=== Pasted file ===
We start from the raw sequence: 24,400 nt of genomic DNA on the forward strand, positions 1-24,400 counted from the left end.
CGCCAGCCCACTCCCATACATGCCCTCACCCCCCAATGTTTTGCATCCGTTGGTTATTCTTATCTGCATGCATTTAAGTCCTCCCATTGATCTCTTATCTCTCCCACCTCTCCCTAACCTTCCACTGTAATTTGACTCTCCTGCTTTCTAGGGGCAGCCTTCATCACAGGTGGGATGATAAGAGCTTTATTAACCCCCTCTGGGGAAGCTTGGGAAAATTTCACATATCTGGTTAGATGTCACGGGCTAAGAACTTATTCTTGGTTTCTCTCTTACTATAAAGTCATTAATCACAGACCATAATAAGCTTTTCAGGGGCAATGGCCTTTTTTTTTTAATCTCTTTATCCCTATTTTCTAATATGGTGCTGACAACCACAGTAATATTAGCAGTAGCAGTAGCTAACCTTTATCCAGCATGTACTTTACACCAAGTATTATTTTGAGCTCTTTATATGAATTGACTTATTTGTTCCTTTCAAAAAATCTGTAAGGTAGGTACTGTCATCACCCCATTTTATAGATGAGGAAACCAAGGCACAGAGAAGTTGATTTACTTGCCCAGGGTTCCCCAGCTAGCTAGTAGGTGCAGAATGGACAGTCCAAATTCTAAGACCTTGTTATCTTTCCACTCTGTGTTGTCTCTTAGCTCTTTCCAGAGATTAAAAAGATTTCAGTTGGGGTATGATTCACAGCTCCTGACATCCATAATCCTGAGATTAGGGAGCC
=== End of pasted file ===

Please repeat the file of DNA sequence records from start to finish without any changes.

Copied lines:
We start from the raw sequence: 24,400 nt of genomic DNA on the forward strand, positions 1-24,400 counted from the left end.
CGCCAGCCCACTCCCATACATGCCCTCACCCCCCAATGTTTTGCATCCGTTGGTTATTCTTATCTGCATGCATTTAAGTCCTCCCATTGATCTCTTATCTCTCCCACCTCTCCCTAACCTTCCACTGTAATTTGACTCTCCTGCTTTCTAGGGGCAGCCTTCATCACAGGTGGGATGATAAGAGCTTTATTAACCCCCTCTGGGGAAGCTTGGGAAAATTTCACATATCTGGTTAGATGTCACGGGCTAAGAACTTATTCTTGGTTTCTCTCTTACTATAAAGTCATTAATCACAGACCATAATAAGCTTTTCAGGGGCAATGGCCTTTTTTTTTTAATCTCTTTATCCCTATTTTCTAATATGGTGCTGACAACCACAGTAATATTAGCAGTAGCAGTAGCTAACCTTTATCCAGCATGTACTTTACACCAAGTATTATTTTGAGCTCTTTATATGAATTGACTTATTTGTTCCTTTCAAAAAATCTGTAAGGTAGGTACTGTCATCACCCCATTTTATAGATGAGGAAACCAAGGCACAGAGAAGTTGATTTACTTGCCCAGGGTTCCCCAGCTAGCTAGTAGGTGCAGAATGGACAGTCCAAATTCTAAGACCTTGTTATCTTTCCACTCTGTGTTGTCTCTTAGCTCTTTCCAGAGATTAAAAAGATTTCAGTTGGGGTATGATTCACAGCTCCTGACATCCATAATCCTGAGATTAGGGAGCC